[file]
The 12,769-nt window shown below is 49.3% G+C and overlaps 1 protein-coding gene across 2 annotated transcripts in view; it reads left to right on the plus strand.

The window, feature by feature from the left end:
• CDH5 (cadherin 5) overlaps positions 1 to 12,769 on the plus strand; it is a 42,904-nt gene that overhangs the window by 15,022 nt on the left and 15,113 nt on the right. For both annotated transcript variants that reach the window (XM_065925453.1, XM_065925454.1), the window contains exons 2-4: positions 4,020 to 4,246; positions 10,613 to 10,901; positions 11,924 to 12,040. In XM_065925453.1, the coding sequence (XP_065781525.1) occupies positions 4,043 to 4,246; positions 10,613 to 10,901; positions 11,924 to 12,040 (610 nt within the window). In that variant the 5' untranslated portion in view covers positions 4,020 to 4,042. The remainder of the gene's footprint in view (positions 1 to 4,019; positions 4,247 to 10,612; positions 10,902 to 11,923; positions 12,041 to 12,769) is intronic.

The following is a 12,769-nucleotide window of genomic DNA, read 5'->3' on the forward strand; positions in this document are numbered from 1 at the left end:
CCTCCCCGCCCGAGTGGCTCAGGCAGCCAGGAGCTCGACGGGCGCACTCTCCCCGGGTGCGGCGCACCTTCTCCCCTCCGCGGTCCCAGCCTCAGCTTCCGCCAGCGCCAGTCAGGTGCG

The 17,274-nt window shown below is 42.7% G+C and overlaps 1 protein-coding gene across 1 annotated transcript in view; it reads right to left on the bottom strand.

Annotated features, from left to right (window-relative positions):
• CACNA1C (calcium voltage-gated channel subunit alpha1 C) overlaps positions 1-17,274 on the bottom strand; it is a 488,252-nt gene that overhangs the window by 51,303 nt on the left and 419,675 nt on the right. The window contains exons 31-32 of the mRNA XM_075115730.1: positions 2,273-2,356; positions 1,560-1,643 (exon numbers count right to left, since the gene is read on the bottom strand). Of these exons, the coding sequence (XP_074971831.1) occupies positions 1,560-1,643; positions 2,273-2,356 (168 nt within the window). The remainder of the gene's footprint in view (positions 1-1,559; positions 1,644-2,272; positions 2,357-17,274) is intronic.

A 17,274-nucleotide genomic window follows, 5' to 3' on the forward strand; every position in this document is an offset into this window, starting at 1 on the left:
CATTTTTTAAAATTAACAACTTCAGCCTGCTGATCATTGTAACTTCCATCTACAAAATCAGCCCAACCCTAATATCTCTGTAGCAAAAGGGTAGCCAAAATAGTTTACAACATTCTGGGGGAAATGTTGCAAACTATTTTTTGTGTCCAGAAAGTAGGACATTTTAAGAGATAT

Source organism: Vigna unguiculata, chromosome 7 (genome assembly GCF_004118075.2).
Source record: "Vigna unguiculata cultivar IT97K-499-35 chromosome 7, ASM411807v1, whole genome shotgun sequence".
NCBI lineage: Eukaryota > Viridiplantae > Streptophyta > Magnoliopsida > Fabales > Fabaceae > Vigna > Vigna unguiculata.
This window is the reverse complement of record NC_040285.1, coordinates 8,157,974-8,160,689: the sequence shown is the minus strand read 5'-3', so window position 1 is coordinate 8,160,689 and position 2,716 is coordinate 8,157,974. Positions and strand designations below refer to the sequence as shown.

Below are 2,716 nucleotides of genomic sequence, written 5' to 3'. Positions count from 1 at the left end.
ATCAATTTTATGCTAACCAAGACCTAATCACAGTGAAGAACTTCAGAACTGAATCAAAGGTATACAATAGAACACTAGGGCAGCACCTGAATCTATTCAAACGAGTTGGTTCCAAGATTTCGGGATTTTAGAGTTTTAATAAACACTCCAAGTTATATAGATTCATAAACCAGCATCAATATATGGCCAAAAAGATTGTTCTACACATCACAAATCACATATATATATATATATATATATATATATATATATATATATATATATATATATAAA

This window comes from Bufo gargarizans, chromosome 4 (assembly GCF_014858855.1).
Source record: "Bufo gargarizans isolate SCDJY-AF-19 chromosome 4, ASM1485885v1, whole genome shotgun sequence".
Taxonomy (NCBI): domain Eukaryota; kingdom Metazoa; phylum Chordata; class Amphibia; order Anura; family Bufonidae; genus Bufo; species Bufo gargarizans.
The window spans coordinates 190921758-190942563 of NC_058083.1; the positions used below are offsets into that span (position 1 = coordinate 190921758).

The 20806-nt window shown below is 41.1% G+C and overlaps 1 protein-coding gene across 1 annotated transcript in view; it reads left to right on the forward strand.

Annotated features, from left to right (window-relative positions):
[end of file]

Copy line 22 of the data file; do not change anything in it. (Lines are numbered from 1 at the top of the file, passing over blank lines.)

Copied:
Annotated features, from left to right (window-relative positions):